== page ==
Toronto really should be copying the transport policies of cities like Madrid. Fantastic expressway system, fantastic subway system (almost 300 kilometres in a city with a metro area smaller than Toronto's), both of which work together to reduce congestion and move people around. Another thing to note about Madrid is that they have less than 30 kilometres of LRT, versus the proposed 120 kilometres that Miller was trying to shove down our throats. Transit City sought to reduce road capacity in favour of relatively slow surface transit, which is not the right way to go about this. Which is why I don't understand why we have the TTC planning this... let's just call in the Spaniards.
Fundamentally one of the problems is that the total number of dollars invested in transportation aren't matching the rapid population growth in the Toronto area. When a city is adding 100,000 people per year you can periodically build multi-billion-dollar subway lines but still gradually fall behind. The federal government and province need to step up to the plate because they collect most of the tax dollars.

Other Canadian cities operate at a smaller scale but many are in a similar position. Lots of time and money is being wasted on inefficient commuting but nothing seems to change. People scoff at supposedly expensive transit projects but will proceed to sit in traffic for hours upon hours, week after week.
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  #78  
Old Posted Feb 8, 2012, 8:32 AM
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Originally Posted by Wharn View Post

Toronto really should be copying the transport policies of cities like Madrid. Fantastic expressway system, fantastic subway system (almost 300 kilometres in a city with a metro area smaller than Toronto's), both of which work together to reduce congestion and move people around. Another thing to note about Madrid is that they have less than 30 kilometres of LRT, versus the proposed 120 kilometres that Miller was trying to shove down our throats. Transit City sought to reduce road capacity in favour of relatively slow surface transit, which is not the right way to go about this. Which is why I don't understand why we have the TTC planning this... let's just call in the Spaniards.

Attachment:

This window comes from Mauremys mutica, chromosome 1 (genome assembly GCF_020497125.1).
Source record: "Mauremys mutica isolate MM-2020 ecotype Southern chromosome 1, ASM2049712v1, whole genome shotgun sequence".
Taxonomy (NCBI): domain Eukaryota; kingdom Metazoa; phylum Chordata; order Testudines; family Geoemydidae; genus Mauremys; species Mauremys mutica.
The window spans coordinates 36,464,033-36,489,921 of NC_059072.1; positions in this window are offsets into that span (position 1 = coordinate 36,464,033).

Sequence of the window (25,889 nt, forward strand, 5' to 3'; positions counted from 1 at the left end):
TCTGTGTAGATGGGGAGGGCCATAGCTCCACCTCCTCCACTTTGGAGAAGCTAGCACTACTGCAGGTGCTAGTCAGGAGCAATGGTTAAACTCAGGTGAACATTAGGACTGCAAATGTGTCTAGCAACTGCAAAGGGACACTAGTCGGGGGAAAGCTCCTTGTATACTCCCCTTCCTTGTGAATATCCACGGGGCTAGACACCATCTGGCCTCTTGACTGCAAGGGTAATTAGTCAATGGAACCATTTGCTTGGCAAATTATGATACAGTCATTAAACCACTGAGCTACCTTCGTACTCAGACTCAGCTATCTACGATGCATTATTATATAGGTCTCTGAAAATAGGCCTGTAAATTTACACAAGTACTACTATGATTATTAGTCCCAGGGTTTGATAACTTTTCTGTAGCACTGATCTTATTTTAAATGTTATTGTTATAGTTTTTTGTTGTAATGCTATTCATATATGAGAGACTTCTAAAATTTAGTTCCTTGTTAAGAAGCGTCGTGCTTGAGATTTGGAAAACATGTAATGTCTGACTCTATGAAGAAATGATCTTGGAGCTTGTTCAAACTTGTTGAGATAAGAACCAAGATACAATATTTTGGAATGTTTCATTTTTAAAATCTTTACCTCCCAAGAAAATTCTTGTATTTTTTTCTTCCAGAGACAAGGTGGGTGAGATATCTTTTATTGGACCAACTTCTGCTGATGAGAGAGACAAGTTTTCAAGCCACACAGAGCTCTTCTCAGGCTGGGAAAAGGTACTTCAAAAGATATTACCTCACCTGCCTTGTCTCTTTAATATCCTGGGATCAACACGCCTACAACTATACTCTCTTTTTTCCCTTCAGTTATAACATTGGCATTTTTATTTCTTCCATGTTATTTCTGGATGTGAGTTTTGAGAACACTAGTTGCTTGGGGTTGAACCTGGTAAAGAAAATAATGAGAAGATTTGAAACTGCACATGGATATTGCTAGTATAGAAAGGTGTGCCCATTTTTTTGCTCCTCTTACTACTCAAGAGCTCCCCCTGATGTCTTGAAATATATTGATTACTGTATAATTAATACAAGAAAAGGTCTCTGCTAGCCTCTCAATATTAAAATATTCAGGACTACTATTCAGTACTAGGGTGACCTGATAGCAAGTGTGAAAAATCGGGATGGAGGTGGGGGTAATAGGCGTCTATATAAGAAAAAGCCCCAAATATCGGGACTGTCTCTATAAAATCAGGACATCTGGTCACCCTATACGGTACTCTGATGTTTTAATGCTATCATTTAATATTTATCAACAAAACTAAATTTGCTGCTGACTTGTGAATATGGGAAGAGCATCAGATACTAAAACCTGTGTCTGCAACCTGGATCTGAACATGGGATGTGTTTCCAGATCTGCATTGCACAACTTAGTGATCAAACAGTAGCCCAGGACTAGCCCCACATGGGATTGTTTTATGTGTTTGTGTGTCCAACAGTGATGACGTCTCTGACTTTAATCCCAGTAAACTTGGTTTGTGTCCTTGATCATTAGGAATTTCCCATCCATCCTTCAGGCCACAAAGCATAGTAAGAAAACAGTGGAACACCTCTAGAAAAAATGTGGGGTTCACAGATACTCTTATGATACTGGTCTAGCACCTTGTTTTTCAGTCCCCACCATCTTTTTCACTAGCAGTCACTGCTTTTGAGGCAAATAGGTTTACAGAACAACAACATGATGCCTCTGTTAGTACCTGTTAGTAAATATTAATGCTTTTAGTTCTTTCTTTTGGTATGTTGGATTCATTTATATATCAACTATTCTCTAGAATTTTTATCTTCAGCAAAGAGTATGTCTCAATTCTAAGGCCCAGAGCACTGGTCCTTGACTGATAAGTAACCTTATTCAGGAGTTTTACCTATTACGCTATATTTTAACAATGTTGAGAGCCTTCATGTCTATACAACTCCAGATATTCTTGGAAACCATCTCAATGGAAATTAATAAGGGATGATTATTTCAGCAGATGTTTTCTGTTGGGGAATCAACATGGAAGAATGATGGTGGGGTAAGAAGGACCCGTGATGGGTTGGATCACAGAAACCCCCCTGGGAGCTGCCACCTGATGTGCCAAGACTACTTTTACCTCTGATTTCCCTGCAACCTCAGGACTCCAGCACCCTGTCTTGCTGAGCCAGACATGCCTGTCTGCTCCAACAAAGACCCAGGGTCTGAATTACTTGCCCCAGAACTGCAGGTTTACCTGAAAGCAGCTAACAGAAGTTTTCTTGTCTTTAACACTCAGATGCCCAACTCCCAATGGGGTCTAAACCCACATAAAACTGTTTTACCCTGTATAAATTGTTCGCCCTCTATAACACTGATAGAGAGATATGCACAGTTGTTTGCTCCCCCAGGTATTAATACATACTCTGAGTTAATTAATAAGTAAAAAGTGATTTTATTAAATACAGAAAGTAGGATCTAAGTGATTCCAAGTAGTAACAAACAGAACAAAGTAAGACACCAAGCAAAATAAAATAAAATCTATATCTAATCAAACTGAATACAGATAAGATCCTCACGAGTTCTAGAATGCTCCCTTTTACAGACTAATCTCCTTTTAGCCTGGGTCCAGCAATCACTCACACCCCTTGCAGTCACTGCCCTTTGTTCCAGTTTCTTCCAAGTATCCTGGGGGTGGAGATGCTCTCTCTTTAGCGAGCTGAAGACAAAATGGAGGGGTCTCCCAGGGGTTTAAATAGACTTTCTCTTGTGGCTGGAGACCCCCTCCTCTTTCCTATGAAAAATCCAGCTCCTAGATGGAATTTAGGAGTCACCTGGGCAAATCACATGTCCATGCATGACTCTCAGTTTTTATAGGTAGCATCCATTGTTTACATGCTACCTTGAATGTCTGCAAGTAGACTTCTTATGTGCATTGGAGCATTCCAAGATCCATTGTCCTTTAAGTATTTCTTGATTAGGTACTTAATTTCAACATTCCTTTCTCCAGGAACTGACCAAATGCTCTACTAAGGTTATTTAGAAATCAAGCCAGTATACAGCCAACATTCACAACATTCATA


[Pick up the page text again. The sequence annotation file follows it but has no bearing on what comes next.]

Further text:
We'd all love to have Madrid's metro system. How is Spain's economy doing by the way? We can't build what we can't afford. they probably shouldn't have their transit system. http://www.telegraph.co.uk/finance/f...tral-bank.html
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  #79  
Old Posted Feb 8, 2012, 11:21 PM
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We'd all love to have Madrid's metro system. How is Spain's economy doing by the way? We can't build what we can't afford. they probably shouldn't have their transit system. http://www.telegraph.co.uk/finance/f...tral-bank.html
If a country with an economy as shitty as Spain's can do it, theoretically a country with one of the most solid economies in the world can also do it. Theoretically. It's just a matter of not having the grossly incompetent TTC handle this.

In other news, the Metrolinx chair seems to be offering tacit support for the Fordway plan: http://news.nationalpost.com/2012/02...t-plan-a-lift/

My favourite part is the bit where Bruce McCuaig (Bruce... must be an Australian, obviously sent here to destroy our perfect country ) cites a 25% reduction in travel time by going with the underground option.
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  #80  
Old Posted Feb 9, 2012, 1:17 AM
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Originally Posted by miketoronto View Post
And that is why transit will fail, if we have people talking like this.

The alternative is people will just drive. Don't accommodate that guy on Islington, and you think he will care? No, he will just hop in a car.
And in a city the size of Toronto, having people living 15 KM from the city centre is not far out in the North American context.
It got passed. Rob is mad but who cares!!